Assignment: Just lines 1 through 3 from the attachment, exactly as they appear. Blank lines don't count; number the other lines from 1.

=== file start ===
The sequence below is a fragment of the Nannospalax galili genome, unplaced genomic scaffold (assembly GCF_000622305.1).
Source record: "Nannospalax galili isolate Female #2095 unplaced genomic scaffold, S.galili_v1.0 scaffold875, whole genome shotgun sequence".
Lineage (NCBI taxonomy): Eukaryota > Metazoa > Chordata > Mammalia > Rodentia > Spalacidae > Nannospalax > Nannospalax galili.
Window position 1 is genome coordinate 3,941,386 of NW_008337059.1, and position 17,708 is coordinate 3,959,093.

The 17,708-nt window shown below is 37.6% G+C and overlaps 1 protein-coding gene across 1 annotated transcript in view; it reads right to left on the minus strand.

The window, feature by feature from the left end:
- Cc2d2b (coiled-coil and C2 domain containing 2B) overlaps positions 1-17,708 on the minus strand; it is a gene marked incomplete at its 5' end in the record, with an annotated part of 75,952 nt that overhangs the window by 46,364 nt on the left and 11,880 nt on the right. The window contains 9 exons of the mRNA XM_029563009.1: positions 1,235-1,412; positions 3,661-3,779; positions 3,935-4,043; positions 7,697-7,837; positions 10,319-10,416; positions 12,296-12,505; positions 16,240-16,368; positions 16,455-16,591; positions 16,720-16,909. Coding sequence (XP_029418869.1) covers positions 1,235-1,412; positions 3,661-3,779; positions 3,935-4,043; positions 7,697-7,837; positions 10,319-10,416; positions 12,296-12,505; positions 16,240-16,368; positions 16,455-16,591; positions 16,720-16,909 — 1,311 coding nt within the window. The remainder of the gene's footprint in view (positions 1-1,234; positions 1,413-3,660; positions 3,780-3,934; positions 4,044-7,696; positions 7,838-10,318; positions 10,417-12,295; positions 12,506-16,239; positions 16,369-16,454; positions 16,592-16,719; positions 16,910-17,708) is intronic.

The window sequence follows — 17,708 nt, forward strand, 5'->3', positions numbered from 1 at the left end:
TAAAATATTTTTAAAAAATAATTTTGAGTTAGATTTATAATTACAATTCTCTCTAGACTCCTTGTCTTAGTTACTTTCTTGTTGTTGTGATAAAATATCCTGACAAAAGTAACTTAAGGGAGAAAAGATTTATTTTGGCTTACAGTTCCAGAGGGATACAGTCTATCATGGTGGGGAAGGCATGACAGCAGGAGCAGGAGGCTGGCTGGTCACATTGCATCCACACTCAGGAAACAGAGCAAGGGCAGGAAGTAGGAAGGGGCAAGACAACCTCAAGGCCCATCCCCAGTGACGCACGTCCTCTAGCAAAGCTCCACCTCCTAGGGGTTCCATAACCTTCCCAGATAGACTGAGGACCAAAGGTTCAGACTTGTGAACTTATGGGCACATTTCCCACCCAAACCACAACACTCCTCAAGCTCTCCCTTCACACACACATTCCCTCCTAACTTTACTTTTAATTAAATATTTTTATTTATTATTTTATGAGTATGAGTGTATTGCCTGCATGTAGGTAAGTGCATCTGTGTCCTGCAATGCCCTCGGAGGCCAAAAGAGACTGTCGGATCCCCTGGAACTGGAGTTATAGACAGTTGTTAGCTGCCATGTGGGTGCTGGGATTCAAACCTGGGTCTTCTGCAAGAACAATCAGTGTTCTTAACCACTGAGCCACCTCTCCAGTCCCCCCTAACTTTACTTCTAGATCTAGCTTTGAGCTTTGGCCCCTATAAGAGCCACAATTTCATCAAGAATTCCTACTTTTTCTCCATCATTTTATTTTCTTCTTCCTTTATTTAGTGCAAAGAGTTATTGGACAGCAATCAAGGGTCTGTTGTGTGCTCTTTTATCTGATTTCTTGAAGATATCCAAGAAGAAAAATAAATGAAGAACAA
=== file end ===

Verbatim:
The sequence below is a fragment of the Nannospalax galili genome, unplaced genomic scaffold (assembly GCF_000622305.1).
Source record: "Nannospalax galili isolate Female #2095 unplaced genomic scaffold, S.galili_v1.0 scaffold875, whole genome shotgun sequence".
Lineage (NCBI taxonomy): Eukaryota > Metazoa > Chordata > Mammalia > Rodentia > Spalacidae > Nannospalax > Nannospalax galili.